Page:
We’ve touched on how keyword prominence impacts SEO, how it impacts the user experience, and now we’re going to discuss how it can potentially impact click-through rate.
Mueller strongly advises making your most important keyword obvious in titles, headings, subheadings, and the main copy.
Page titles are not only a factor for SEO, they can also influence click-through rates from organic search results. That’s another reason keyword location is particularly important, as rankings mean nothing without traffic.
In the English language we read left to right, so a page title with the keyword closest to the beginning is going to catch a searcher’s attention since it matches what they typed into the search bar.
The goal with SEO isn’t just to appear at the top of search results, it’s to get searchers to click on your page over others. Strategically placed keywords can help accomplish that.
Now think about what your visitors are going to do when they land on the page. They’re most likely going to skim through the content rather than read word for word.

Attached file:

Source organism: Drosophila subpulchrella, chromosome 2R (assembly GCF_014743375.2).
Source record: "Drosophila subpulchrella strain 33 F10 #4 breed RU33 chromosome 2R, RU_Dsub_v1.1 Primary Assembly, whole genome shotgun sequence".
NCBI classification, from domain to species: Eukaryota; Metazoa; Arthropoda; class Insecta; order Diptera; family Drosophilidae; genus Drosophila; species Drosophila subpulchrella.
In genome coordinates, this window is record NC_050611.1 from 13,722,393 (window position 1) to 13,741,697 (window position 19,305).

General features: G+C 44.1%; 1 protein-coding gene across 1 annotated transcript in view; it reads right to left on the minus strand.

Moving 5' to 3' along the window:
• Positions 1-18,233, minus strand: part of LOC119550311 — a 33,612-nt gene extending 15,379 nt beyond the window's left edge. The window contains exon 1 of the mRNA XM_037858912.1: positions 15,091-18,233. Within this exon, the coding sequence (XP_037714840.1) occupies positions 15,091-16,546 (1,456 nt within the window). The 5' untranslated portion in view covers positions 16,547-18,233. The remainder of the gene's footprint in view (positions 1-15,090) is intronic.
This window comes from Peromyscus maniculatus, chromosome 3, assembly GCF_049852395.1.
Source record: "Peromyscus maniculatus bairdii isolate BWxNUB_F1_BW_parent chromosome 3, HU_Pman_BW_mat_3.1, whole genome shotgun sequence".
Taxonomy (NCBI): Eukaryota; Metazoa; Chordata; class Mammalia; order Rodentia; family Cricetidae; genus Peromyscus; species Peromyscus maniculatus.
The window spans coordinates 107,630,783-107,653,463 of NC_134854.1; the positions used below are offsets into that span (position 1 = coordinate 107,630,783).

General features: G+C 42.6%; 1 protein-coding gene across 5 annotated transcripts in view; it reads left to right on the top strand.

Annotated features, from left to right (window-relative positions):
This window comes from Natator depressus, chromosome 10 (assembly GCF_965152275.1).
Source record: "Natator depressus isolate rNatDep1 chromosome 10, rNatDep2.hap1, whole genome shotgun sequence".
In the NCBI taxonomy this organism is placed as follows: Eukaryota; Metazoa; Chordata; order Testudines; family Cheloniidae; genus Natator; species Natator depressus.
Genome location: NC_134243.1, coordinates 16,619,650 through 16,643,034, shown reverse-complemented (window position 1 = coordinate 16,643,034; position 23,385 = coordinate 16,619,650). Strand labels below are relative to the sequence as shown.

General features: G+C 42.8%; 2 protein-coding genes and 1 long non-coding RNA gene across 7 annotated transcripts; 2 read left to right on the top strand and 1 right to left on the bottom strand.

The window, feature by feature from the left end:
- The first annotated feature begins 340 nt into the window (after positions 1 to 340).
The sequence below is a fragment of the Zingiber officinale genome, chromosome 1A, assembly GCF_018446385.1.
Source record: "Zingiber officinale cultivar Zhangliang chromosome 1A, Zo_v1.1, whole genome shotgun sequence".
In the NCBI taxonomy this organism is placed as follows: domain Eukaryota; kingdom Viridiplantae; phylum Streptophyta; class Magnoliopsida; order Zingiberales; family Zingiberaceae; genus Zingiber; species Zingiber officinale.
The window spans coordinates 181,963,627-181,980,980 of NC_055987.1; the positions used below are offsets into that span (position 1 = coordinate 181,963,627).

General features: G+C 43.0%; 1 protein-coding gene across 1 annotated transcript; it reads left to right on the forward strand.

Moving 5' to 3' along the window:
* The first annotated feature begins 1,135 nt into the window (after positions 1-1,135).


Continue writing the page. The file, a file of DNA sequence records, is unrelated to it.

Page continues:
With that in mind, you want to use the keyword as early on as you can in an article. You want to make sure the reader is going to see it as they’re skimming.
Use the keyword toward the first paragraph, or even in the first sentence if you can. You want to immediately show the reader that they’ve found the right article to assist them with their search query. Otherwise, they’re going to leave.
As you continue writing the content make sure to use the keyword again in headings, and anywhere else the reader’s eyes are likely to jump to as they’re skimming a page.
Keyword Prominence As A Ranking Factor: Our Verdict
Keyword prominence is a confirmed ranking factor.
Google has reinforced time and again that using a keyword toward the beginning of a piece of copy is better, from an SEO standpoint, than if it first appeared further down a page.
If you want to maximize your chances of ranking for a particular keyword, then include it in your intro paragraph. Use the keyword early, but don’t use it too often, or you may run into problems with keyword stuffing.
For more on how frequently a keyword should appear on a page, see our chapter on keyword density.
Featured image: Paulo Bobita/SearchEngineJournal